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MappedByteBuffers on 32-bit vs. 64-bit systems  RSS feed

 
Stu Thompson
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Hi all,

In the course of performance testing and optimization of my large-file, I/O intensive application, it has become apparent that it could benefit from switching the stream-based input to a NIO MappedByteBuffer approach. The micro-benchmarks look good (5x speed improvement on read operations) and I am working on a production implementation and real-world benchmarks.

One thing that has come up is that there is a fixed number of bytes that can be mapped. Once that number is reached, OS-level IOExceptions are raised. ("Cannot allocate memory" on OSX, something similar on XP.) That number seems to fit this equation:

This makes sense to me, although I have not read anything on MappedByteBuffers that says as much. Unfortunately for me, that number is too small--if I were to put it into production, problems would arise at some point.

The question: On a 64-bit system (64-bit CPU and OS), would the total bytes mapped with MappedByteBuffer increase also? I don't have access to a 64-bit system and cannot test. But I am lucky enough to be able to specify the hardware requirements of my application.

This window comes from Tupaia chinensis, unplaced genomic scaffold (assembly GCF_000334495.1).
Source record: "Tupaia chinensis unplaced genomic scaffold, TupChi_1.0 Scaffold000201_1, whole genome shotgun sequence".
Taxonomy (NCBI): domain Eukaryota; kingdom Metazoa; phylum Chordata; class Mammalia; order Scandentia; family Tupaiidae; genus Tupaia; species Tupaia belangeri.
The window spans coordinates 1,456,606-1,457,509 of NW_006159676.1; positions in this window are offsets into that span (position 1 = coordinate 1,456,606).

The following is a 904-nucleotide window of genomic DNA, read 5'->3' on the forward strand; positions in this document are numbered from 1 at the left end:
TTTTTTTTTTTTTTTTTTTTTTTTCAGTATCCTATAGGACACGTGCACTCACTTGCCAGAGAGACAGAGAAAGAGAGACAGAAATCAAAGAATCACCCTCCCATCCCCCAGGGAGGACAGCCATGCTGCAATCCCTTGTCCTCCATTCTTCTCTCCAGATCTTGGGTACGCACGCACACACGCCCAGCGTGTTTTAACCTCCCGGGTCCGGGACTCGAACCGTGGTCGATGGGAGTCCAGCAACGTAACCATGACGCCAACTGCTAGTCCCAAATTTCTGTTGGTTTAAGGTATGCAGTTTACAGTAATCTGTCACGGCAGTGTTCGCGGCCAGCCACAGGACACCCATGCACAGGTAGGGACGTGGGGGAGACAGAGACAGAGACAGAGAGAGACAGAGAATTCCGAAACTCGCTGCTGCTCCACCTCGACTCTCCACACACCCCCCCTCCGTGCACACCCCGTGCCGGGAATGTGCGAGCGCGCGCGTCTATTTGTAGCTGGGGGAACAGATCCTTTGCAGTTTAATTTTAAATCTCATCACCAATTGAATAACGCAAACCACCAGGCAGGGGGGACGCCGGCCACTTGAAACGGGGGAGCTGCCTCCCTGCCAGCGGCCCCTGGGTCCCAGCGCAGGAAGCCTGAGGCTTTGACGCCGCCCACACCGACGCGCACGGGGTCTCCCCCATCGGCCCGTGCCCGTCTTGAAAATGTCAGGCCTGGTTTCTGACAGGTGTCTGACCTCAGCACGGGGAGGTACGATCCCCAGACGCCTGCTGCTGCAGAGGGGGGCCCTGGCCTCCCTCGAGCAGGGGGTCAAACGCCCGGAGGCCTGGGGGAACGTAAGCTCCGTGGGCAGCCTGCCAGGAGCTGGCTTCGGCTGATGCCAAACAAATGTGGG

If someone here has a 64-bit CPU running a 64-bit OS, and the curiosity, could you run my test code on your system to see what happens? It should not take long. Just use a large file, and set the 'factor' variable to something wherein file.length() * factor > 4GB. Please include your JVM details as MBBs are vendor specific with regards to MBB implementation. I am most keen to learn about Linux on Intel/AMD.

And, if anyone else has any thing educational to add, please do! There seems to be scant information about MappedByteBuffers on the net.

Cheers,

Stu

 
Stu Thompson
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OK, the answer is unofficially "yes". A vendor with access to a 64-bit system (HW, OS and JVM) ran my test program with success. HP/Intel, RHEL & Sun Java 5.

I suspect that this could vary from system to system though because of the OS-dependancy and implementation specific nature of MappedByteBuffers.

Stu
 
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